Being a child’s voice

. February 1, 2013.
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Sometimes hardship is the thing that brings a family closest together. Such was the case for Matthew and Alicia Kruk and their family of Lambertville, Michigan when they learned that their three month old son, Remy, had Tuberous Sclerosis.

Tuberous Sclerosis, sometimes referred to as Tuberous Sclerosis Complex (TSC), is a multi-system genetic disorder that can produce non-malignant tumors in the kidneys, brain, heart, eyes, lungs or skin. The genes affected by the condition, TSC1 and TSC2, are responsible for creating proteins crucial in regulating cellular growth and differentiation. These proteins, hamartin and tuberin, also act to suppress the growth of tumors in the body as it develops. “It’s not so much uncommon as it is not very well understood,” says Alicia. “It’s no more uncommon than Lou Gehrig’s disease, but most of the people don’t even realize they carry the disorder until they have a child with symptoms.”

A watchful eye

The Kruks noticed strange activity in their son early on which eventually culminated in seizures. “Remy was our third child,” said Alicia. “We had had two boys previously, Brodie and Matai, so we knew he wasn’t developing as his older brothers had. At three months, we took him in to see the doctor, and they diagnosed him as having brain tumors from TSC. In his case, they found it to be just a random mutation.” With no known cure for TSC, Remy began taking several different kinds of medication to address his symptoms, primarily his Infantile Spasms which are a catastrophic form of Epilepsy. The medications took Remy from having four seizures an hour to five per day.

Still, Alicia searched to find what else could be done. After some research, she found the Tuberous Sclerosis Alliance which connects those affected by TSC and offers information about the condition itself as well as ways to get treatment. “Through TSA, I was able to find a Tuberous Sclerosis clinic in Detroit less than an hour away. We made the transition when Remy was four and a half months old,” says Alicia. “Dr. Chuemmi at the Detroit Children’s Hospital found out Remy was a candidate for a Subtotal Hemispherectomy. They removed 40 percent of his right hemisphere.”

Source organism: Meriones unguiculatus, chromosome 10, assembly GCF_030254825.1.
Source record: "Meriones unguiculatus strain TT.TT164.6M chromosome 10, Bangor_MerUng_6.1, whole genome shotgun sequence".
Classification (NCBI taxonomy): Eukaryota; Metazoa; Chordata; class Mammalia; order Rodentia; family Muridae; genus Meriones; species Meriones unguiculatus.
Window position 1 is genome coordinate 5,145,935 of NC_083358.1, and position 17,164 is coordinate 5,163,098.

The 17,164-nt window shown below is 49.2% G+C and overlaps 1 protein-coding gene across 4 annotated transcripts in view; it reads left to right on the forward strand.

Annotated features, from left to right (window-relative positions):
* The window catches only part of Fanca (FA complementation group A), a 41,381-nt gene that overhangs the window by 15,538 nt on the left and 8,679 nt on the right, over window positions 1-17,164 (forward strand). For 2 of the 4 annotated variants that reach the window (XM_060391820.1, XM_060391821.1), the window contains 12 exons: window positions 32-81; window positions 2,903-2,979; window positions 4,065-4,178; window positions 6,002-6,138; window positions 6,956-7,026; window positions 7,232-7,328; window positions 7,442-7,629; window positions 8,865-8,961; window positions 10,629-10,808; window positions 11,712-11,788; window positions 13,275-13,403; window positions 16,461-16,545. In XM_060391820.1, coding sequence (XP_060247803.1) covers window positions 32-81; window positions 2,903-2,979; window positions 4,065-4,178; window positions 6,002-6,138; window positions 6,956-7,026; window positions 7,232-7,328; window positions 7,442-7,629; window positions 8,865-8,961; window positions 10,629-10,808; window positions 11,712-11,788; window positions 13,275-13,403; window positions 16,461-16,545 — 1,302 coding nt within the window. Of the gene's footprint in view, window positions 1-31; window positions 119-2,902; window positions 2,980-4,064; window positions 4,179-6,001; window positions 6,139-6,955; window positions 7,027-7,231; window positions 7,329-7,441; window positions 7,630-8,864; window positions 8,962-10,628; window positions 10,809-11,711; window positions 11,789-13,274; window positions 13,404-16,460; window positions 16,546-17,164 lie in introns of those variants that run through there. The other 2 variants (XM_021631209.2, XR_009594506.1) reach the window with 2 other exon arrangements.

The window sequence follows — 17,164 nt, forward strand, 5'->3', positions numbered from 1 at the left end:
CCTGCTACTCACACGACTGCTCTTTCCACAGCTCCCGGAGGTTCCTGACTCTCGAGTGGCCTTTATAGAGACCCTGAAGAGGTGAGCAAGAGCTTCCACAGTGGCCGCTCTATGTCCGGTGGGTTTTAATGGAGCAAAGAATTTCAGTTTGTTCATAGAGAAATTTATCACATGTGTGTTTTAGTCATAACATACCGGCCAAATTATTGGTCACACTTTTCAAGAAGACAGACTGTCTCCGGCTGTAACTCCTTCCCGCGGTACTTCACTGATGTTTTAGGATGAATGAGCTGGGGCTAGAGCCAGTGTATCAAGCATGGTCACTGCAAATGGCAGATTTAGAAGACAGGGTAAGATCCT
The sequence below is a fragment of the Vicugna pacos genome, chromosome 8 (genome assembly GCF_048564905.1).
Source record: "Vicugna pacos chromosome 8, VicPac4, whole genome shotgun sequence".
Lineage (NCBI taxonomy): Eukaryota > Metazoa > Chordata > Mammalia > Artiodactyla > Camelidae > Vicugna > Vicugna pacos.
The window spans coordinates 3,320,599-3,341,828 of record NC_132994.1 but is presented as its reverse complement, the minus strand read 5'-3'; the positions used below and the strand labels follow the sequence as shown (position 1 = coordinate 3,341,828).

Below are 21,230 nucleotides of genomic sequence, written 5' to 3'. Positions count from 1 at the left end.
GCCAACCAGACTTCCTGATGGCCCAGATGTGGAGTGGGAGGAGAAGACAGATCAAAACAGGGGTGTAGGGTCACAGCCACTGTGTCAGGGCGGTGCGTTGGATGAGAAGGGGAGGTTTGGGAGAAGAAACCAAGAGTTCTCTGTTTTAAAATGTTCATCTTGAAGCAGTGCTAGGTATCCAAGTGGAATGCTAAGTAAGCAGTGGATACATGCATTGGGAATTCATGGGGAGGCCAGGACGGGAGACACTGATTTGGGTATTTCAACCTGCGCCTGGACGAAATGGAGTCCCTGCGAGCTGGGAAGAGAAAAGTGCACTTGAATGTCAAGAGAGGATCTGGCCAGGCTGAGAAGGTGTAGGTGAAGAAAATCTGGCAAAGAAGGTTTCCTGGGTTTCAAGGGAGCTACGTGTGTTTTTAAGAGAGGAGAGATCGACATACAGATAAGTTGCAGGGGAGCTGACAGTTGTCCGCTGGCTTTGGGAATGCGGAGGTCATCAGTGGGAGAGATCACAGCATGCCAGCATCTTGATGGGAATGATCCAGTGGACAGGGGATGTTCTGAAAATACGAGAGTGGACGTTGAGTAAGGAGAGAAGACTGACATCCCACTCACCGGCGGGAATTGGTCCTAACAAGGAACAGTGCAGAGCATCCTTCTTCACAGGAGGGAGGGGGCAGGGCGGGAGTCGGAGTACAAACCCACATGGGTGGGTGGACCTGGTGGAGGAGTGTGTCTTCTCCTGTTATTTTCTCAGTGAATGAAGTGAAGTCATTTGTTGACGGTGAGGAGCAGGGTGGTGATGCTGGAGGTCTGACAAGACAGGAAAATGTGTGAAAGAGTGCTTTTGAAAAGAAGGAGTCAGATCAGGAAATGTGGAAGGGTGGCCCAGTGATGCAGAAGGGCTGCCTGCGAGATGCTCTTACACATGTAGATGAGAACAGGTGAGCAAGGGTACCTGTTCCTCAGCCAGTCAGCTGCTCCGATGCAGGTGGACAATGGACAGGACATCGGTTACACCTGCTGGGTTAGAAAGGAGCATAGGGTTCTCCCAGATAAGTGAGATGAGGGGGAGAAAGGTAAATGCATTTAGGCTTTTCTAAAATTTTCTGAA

“We made the right decision. Remy went two years without having any seizuresafter the surgery and started developing normally. When he was eight months old he would lie on the floor and kick for hours. He wouldn’t make eye contact with anyone. But when he was two and a half years old, he started walking and became a fairly typical two year-old, testing his independence and developing attitude. He’s doing phenomenally well.”

Active and thriving

Remy is now four years old and in good health, and the family is stronger than ever. “This experience has affected the fabric of who we are. It’s made us really cherish each other,” says Alicia. In looking back on their journey, Alicia is very grateful for the support she received through TSA and wants to give back to other families facing this challenge. “If we didn’t have the resources to find the doctors who knew the inner-workings of this disease, we’d never be where we are today. Finding people in my area who I could call who had been through this was so important. If there’s anything I want to tell people going through TSC it’s ‘reach out to others, find a specialist, and be a child’s voice.’ They can’t do it. They need you to do it for them.”

For more information about the Tuberous Sclerosis Alliance, visit www.tsalliance.org